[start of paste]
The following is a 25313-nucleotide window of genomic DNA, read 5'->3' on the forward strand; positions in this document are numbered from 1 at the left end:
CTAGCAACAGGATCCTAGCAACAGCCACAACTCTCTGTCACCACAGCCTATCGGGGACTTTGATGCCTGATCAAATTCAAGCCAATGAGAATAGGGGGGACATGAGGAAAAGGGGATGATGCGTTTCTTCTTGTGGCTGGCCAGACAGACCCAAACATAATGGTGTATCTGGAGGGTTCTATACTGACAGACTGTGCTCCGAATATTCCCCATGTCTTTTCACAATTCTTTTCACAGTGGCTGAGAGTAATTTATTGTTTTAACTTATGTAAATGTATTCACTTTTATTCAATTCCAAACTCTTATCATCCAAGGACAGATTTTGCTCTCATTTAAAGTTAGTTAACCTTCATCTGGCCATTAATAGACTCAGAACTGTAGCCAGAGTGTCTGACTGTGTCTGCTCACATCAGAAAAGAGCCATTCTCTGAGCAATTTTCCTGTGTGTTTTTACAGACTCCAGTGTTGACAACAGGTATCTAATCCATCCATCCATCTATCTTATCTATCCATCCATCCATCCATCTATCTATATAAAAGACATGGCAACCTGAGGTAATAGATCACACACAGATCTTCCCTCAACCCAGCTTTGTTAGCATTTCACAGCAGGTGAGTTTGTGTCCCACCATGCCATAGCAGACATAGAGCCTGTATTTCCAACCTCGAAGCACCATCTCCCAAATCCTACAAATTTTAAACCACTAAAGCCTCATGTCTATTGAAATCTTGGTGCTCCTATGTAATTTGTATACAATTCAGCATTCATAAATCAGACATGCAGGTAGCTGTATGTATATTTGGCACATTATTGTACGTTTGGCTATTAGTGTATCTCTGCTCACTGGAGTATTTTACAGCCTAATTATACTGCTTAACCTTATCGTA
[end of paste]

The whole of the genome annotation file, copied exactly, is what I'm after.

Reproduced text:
The following is a 25313-nucleotide window of genomic DNA, read 5'->3' on the forward strand; positions in this document are numbered from 1 at the left end:
CTAGCAACAGGATCCTAGCAACAGCCACAACTCTCTGTCACCACAGCCTATCGGGGACTTTGATGCCTGATCAAATTCAAGCCAATGAGAATAGGGGGGACATGAGGAAAAGGGGATGATGCGTTTCTTCTTGTGGCTGGCCAGACAGACCCAAACATAATGGTGTATCTGGAGGGTTCTATACTGACAGACTGTGCTCCGAATATTCCCCATGTCTTTTCACAATTCTTTTCACAGTGGCTGAGAGTAATTTATTGTTTTAACTTATGTAAATGTATTCACTTTTATTCAATTCCAAACTCTTATCATCCAAGGACAGATTTTGCTCTCATTTAAAGTTAGTTAACCTTCATCTGGCCATTAATAGACTCAGAACTGTAGCCAGAGTGTCTGACTGTGTCTGCTCACATCAGAAAAGAGCCATTCTCTGAGCAATTTTCCTGTGTGTTTTTACAGACTCCAGTGTTGACAACAGGTATCTAATCCATCCATCCATCTATCTTATCTATCCATCCATCCATCCATCTATCTATATAAAAGACATGGCAACCTGAGGTAATAGATCACACACAGATCTTCCCTCAACCCAGCTTTGTTAGCATTTCACAGCAGGTGAGTTTGTGTCCCACCATGCCATAGCAGACATAGAGCCTGTATTTCCAACCTCGAAGCACCATCTCCCAAATCCTACAAATTTTAAACCACTAAAGCCTCATGTCTATTGAAATCTTGGTGCTCCTATGTAATTTGTATACAATTCAGCATTCATAAATCAGACATGCAGGTAGCTGTATGTATATTTGGCACATTATTGTACGTTTGGCTATTAGTGTATCTCTGCTCACTGGAGTATTTTACAGCCTAATTATACTGCTTAACCTTATCGTA